Nunn, Angela J; Weiser, Gerhard; Reiter, Ilja M; Häberle, Karl-Heinz; Grote, Rüdiger; Havranek, Wilhelm M; Matyssek, Rainer

2006-11-01

85

Ribotyping to differentiate Fusobacterium necrophorum subsp. necrophorum and F. necrophorum subsp. funduliforme isolated from bovine ruminal contents and liver abscesses.  

PubMed Central

Differences in biological activities (hemagglutination, hemolytic, leukotoxic, and virulence) and ribotypes between the two subspecies of Fusobacterium necrophorum of bovine ruminal and liver abscess origins were investigated. Hemagglutination activity was present in all hepatic, but only some ruminal, strains of Fusobacterium necrophorum subsp. necrophorum. Ruminal F. necrophorum subsp. necrophorum had low leukotoxin titers yet was virulent in mice. Fusobacterium necrophorum subsp. funduliforme of hepatic or ruminal origin had no hemagglutination activity, had low hemolytic and leukotoxic activities, and was less virulent to mice. For ribotyping, chromosomal DNAs of 10 F. necrophorum subsp. necrophorum and 11 F. necrophorum subsp. funduliforme isolates were digested with restriction endonucleases (EcoRI, EcoRV, SalI, PstI, and HaeIII) and examined by restriction fragment length polymorphisms after hybridizing with a digoxigenin-labeled cDNA probe transcribed from a mixture of 16 and 23S rRNAs from Escherichia coli. The most discriminating restriction endonuclease enzyme for ribotyping was EcoRI. The presence or absence of two distinct bands of 2.6 and 4.3 kb differentiated the two subspecies. Regardless of the origin, only F. necrophorum subsp. necrophorum, a virulent subspecies, had a ca. 2.6-kb band, whereas F. necrophorum subsp. funduliforme, a less virulent subspecies, had a ca. 4.3-kb band. Ribotyping appears to be a useful technique to genetically differentiate the two subspecies of F. necrophorum.

Okwumabua, O; Tan, Z; Staats, J; Oberst, R D; Chengappa, M M; Nagaraja, T G

1996-01-01

86

Ribotyping to differentiate Fusobacterium necrophorum subsp. necrophorum and F. necrophorum subsp. funduliforme isolated from bovine ruminal contents and liver abscesses.  

PubMed

Differences in biological activities (hemagglutination, hemolytic, leukotoxic, and virulence) and ribotypes between the two subspecies of Fusobacterium necrophorum of bovine ruminal and liver abscess origins were investigated. Hemagglutination activity was present in all hepatic, but only some ruminal, strains of Fusobacterium necrophorum subsp. necrophorum. Ruminal F. necrophorum subsp. necrophorum had low leukotoxin titers yet was virulent in mice. Fusobacterium necrophorum subsp. funduliforme of hepatic or ruminal origin had no hemagglutination activity, had low hemolytic and leukotoxic activities, and was less virulent to mice. For ribotyping, chromosomal DNAs of 10 F. necrophorum subsp. necrophorum and 11 F. necrophorum subsp. funduliforme isolates were digested with restriction endonucleases (EcoRI, EcoRV, SalI, PstI, and HaeIII) and examined by restriction fragment length polymorphisms after hybridizing with a digoxigenin-labeled cDNA probe transcribed from a mixture of 16 and 23S rRNAs from Escherichia coli. The most discriminating restriction endonuclease enzyme for ribotyping was EcoRI. The presence or absence of two distinct bands of 2.6 and 4.3 kb differentiated the two subspecies. Regardless of the origin, only F. necrophorum subsp. necrophorum, a virulent subspecies, had a ca. 2.6-kb band, whereas F. necrophorum subsp. funduliforme, a less virulent subspecies, had a ca. 4.3-kb band. Ribotyping appears to be a useful technique to genetically differentiate the two subspecies of F. necrophorum. PMID:8593050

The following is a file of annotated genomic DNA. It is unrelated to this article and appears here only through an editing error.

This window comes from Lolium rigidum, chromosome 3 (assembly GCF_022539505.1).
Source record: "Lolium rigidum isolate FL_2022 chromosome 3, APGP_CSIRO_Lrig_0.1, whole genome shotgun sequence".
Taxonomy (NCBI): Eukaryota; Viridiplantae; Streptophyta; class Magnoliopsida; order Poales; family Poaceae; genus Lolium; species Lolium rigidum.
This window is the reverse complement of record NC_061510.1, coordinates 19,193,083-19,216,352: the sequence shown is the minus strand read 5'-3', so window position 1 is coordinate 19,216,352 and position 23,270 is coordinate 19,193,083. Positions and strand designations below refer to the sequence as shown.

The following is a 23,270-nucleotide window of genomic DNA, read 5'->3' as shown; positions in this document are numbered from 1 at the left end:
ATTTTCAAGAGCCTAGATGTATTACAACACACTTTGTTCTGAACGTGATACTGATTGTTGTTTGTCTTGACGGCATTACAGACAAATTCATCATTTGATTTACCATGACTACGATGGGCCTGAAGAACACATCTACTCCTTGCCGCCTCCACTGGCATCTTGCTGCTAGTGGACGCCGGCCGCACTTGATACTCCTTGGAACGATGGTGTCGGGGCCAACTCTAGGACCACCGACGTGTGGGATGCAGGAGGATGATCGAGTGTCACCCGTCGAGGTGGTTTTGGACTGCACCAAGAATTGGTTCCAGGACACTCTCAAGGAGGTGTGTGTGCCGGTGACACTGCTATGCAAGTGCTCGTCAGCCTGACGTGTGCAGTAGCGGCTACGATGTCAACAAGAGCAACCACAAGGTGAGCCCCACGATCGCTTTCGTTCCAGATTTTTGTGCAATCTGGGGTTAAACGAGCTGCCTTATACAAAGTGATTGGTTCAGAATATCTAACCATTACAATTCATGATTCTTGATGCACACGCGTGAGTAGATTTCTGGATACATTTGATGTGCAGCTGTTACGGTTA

Okwumabua, O; Tan, Z; Staats, J; Oberst, R D; Chengappa, M M; Nagaraja, T G

1996-02-01

87

Genome Sequence of Bacillus thuringiensis subsp. kurstaki Strain HD-1  

PubMed Central

We report here the complete genome sequence of Bacillus thuringiensis subsp. kurstaki strain HD-1, which serves as the primary U.S. reference standard for all commercial insecticidal formulations of B. thuringiensis manufactured around the world.

Day, Michael; Ibrahim, Mohamed; Dyer, David

2014-01-01

88

Streptococcus dysgalactiae subsp. equisimilis bacteremia: an emerging infection.  

PubMed

The importance of group C and G Streptococcus dysgalactiae subspecies equisimilis (S. dysgalactiae subsp. equisimilis) as a significant pathogen has recently been better recognized. S. dysgalactiae subsp. equisimilis disease can range in severity from milder skin and soft-tissue conditions such as wound infection, erysipelas, and cellulitis, to life-threatening necrotizing fasciitis and streptococcal toxic shock syndrome, thus sharing the clinical picture with S. pyogenes. The most common clinical manifestation of bacteremia is cellulitis. An increase in the incidence of S. dysgalactiae subsp. equisimilis bacteremia has been recognized. Invasive forms of this infection are most commonly found in elderly patients with underlying comorbidities and skin breakdown. The case fatality in bacteremia has been reported to be 15-18 %. In this review, the epidemiology, clinical characteristics, and emm types of S. dysgalactiae subsp. equisimilis bacteremia are summarized. PMID:24682845

Rantala, S

2014-08-01

89

Adsorption of Mycobacterium avium subsp. paratuberculosis to Soil Particles ?  

PubMed Central